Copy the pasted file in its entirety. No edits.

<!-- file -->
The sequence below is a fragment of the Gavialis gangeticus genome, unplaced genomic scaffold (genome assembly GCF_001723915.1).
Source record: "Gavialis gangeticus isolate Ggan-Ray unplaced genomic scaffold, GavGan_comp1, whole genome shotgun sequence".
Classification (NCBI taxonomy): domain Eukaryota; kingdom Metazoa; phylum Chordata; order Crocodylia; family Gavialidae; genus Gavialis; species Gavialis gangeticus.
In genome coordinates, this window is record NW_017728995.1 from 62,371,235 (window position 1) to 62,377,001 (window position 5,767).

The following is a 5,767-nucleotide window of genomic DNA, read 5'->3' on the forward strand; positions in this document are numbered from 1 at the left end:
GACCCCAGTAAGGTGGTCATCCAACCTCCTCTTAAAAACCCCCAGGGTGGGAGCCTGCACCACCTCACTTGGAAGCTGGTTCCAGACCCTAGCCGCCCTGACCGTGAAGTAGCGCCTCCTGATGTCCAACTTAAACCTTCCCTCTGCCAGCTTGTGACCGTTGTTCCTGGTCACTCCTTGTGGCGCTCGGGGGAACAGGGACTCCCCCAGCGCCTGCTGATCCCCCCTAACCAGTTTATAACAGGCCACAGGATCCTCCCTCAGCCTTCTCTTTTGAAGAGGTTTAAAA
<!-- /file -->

The sequence below is a fragment of the Gavialis gangeticus genome, unplaced genomic scaffold (genome assembly GCF_001723915.1).
Source record: "Gavialis gangeticus isolate Ggan-Ray unplaced genomic scaffold, GavGan_comp1, whole genome shotgun sequence".
Classification (NCBI taxonomy): domain Eukaryota; kingdom Metazoa; phylum Chordata; order Crocodylia; family Gavialidae; genus Gavialis; species Gavialis gangeticus.
In genome coordinates, this window is record NW_017728995.1 from 62,371,235 (window position 1) to 62,377,001 (window position 5,767).

The following is a 5,767-nucleotide window of genomic DNA, read 5'->3' on the forward strand; positions in this document are numbered from 1 at the left end:
GACCCCAGTAAGGTGGTCATCCAACCTCCTCTTAAAAACCCCCAGGGTGGGAGCCTGCACCACCTCACTTGGAAGCTGGTTCCAGACCCTAGCCGCCCTGACCGTGAAGTAGCGCCTCCTGATGTCCAACTTAAACCTTCCCTCTGCCAGCTTGTGACCGTTGTTCCTGGTCACTCCTTGTGGCGCTCGGGGGAACAGGGACTCCCCCAGCGCCTGCTGATCCCCCCTAACCAGTTTATAACAGGCCACAGGATCCTCCCTCAGCCTTCTCTTTTGAAGAGGTTTAAAA